A new cancer treatment was found to stop one in three tumors from growing, according to a new trial.
Dubbed AFM24, the treatment worked in cases of people with advanced forms of lung, bowel, and pancreatic cancers.
Cancer in the lungs, bowels, prostate and breast are four of the most common in the UK whilst pancreatic cancer is one of the deadliest.
Eight of 24 patients saw their cancers stop growing in a trial conducted by the Institute of Cancer Research (ICR) at the Royal Marsden NHS Foundation Trust in London.
All patients had tumors positive for EFGR, a key protein in cancer growth, which AFM24 was able to target without re-engineering the person’s cells, the Express reported.
Two bowel cancer patients and one patient with lung cancer saw their tumors stop growing or shrinking.
Professor Kristian Helin, Chief Executive of the ICR, said: “This new treatment is highly innovative because it finds a way to direct natural killer cells within the immune system to tumors without requiring complex and expensive re-engineering of a patient’s own cell.
“So far, we’ve only seen initial findings in a small group of patients, but the results look promising, and we’re optimistic that this could be a new type of immunotherapy for cancers that are otherwise hard to treat.”
Meanwhile Dr Juanita Lopez, leader of the trial for the ICR added: “This treatment is still highly experimental, and our trial is at an early stage, but we are excited by its potential.”
Further research is therefore required before the treatment can be rolled out on the NHS and in other settings.
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Meanwhile, there is hope for progress in the treatment of the most common cancer in men, prostate cancer.
Over 9000 men are diagnosed each year with a cancer that is hard to spot early as it doesn’t present with symptoms in its early stages.
The condition is very difficult to treat once it has metastasised and spread to other parts of the body.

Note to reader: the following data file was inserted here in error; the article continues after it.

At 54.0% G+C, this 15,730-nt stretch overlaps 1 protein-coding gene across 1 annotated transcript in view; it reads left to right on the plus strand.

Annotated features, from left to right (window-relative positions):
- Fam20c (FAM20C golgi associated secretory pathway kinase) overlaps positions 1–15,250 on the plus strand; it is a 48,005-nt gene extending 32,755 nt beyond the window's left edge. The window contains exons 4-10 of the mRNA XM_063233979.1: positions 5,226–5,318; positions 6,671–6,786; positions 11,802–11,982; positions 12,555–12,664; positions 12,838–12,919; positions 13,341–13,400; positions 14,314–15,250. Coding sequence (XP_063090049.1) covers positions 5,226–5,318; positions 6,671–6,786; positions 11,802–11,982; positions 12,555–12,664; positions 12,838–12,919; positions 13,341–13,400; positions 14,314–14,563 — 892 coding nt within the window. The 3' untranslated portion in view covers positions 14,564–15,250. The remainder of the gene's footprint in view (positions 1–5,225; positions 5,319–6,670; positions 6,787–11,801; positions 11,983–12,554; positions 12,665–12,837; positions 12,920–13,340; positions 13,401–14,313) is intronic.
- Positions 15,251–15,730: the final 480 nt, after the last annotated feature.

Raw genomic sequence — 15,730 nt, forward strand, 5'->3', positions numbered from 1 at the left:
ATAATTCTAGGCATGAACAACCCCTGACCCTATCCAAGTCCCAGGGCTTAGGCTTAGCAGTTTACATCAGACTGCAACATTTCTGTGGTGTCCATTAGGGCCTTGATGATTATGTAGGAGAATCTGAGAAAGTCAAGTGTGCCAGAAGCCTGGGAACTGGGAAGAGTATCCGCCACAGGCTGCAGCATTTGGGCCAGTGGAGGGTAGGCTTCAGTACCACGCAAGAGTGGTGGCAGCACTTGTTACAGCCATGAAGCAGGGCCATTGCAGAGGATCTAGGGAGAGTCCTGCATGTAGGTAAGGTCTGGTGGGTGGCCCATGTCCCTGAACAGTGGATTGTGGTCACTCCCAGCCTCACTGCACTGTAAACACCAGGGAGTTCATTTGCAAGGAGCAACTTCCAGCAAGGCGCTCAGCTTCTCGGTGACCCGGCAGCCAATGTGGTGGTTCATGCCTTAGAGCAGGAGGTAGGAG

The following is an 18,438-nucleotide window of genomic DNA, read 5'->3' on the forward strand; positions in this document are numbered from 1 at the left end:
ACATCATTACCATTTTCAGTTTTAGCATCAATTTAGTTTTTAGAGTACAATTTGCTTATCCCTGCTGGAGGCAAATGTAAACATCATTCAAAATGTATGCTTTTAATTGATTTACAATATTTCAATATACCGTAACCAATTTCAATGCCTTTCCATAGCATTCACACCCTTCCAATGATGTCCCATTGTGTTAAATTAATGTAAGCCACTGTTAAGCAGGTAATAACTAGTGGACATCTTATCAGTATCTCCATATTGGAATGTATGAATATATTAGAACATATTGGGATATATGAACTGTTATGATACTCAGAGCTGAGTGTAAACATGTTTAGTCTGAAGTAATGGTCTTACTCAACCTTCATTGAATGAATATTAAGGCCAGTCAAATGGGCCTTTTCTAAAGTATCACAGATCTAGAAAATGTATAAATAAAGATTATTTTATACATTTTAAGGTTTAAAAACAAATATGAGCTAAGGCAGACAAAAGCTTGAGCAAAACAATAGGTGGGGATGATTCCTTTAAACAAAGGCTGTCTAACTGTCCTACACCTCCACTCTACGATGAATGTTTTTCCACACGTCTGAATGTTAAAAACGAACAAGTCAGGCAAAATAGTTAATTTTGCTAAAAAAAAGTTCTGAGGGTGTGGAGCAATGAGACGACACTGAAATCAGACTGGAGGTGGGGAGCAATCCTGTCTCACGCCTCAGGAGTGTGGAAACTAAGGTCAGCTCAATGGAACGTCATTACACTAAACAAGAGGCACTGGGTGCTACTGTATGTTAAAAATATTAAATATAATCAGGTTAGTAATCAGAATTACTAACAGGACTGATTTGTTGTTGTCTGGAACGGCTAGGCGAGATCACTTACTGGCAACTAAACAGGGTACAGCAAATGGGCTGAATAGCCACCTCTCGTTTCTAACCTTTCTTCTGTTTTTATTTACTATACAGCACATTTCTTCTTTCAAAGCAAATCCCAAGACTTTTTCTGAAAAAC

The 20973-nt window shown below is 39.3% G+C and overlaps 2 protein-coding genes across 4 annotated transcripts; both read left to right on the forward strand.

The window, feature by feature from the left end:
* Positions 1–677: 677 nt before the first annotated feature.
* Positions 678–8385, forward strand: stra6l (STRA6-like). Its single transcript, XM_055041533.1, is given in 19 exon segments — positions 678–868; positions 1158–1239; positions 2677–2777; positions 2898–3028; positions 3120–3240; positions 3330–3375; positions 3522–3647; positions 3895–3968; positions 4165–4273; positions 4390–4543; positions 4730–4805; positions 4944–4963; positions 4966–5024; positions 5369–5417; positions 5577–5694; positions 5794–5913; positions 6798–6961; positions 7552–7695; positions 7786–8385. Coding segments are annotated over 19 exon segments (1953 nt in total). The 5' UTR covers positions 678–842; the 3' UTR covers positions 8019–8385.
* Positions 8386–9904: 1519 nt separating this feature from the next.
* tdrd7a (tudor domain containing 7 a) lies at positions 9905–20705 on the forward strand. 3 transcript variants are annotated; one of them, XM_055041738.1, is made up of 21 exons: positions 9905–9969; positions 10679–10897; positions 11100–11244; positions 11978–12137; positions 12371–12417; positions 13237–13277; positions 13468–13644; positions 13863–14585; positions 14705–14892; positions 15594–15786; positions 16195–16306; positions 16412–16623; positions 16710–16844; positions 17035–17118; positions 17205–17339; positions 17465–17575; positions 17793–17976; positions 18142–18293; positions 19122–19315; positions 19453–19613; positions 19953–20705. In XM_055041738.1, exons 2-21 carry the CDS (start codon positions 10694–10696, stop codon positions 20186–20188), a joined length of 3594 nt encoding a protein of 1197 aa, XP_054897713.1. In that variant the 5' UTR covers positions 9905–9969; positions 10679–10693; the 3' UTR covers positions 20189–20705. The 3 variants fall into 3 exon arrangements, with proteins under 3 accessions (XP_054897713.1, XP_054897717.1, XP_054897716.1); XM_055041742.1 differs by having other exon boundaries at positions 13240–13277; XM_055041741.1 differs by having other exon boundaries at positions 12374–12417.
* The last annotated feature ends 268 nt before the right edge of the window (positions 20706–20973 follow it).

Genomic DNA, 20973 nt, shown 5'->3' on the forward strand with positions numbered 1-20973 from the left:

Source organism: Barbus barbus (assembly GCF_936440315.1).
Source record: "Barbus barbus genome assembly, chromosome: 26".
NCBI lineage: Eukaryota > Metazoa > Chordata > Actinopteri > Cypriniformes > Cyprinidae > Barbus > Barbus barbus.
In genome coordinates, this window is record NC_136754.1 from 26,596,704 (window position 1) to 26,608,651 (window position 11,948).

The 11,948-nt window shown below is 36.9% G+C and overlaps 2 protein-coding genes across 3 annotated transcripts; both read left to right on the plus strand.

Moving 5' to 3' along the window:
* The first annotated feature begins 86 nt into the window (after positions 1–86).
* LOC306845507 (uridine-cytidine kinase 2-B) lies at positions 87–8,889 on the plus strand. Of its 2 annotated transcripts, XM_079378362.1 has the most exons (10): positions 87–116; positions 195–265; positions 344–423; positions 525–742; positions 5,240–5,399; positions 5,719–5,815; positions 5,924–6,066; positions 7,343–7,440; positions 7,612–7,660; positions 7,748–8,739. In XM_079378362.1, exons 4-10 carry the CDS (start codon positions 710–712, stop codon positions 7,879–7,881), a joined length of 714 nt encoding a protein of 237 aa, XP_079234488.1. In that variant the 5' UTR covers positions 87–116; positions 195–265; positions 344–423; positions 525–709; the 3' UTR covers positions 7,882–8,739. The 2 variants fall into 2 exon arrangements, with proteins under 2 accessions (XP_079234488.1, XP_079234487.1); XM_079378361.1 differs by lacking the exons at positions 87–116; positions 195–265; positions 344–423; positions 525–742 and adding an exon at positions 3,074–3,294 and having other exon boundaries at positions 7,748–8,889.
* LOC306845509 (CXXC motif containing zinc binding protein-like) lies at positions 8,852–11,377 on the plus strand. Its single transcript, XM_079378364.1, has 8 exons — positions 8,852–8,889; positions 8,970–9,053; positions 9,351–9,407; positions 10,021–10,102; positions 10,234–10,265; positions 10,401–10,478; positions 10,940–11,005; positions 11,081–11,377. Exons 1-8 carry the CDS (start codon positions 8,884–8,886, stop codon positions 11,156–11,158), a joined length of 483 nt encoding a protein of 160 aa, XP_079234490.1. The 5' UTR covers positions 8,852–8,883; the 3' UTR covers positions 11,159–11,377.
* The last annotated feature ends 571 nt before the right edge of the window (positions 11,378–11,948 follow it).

However, this hope after results of a new drug known as Olaparib showed promise; clinical trials have found it has the ability to double the average survival time of prostate cancer patients.
This is one of several breakthroughs made in prostate cancer research in recent years.
Recently, a phase three trial of a drug known as darolutamide could extend the lives of men with advanced prostate cancer.
Furthermore, another trial found if abiraterone and ADT were used in combination they could increase the number of men who survived for six years; the rate increased from 69 to 82 percent.
With regard to Olaparib, CEO of Prostate Cancer Research UK, Oliver Kemp said: “In the UK, we’re talking about 500 patients a year whose lives could be saved by Olaparib.”
Interest is also high in a new type of treatment called Radionuclide therapies where drugs attach to tumors.
Kemp said: “That’s the one where when we look at the results, we think, ‘Wow’.
“You could be sitting here a few weeks away from death, and that will extend your life quite significantly.”
As with all cancers, the sooner a person knows they have the condition, the better; Prostate Cancer UK has a 30-second checker on their website where men can check their risk by answering three questions.
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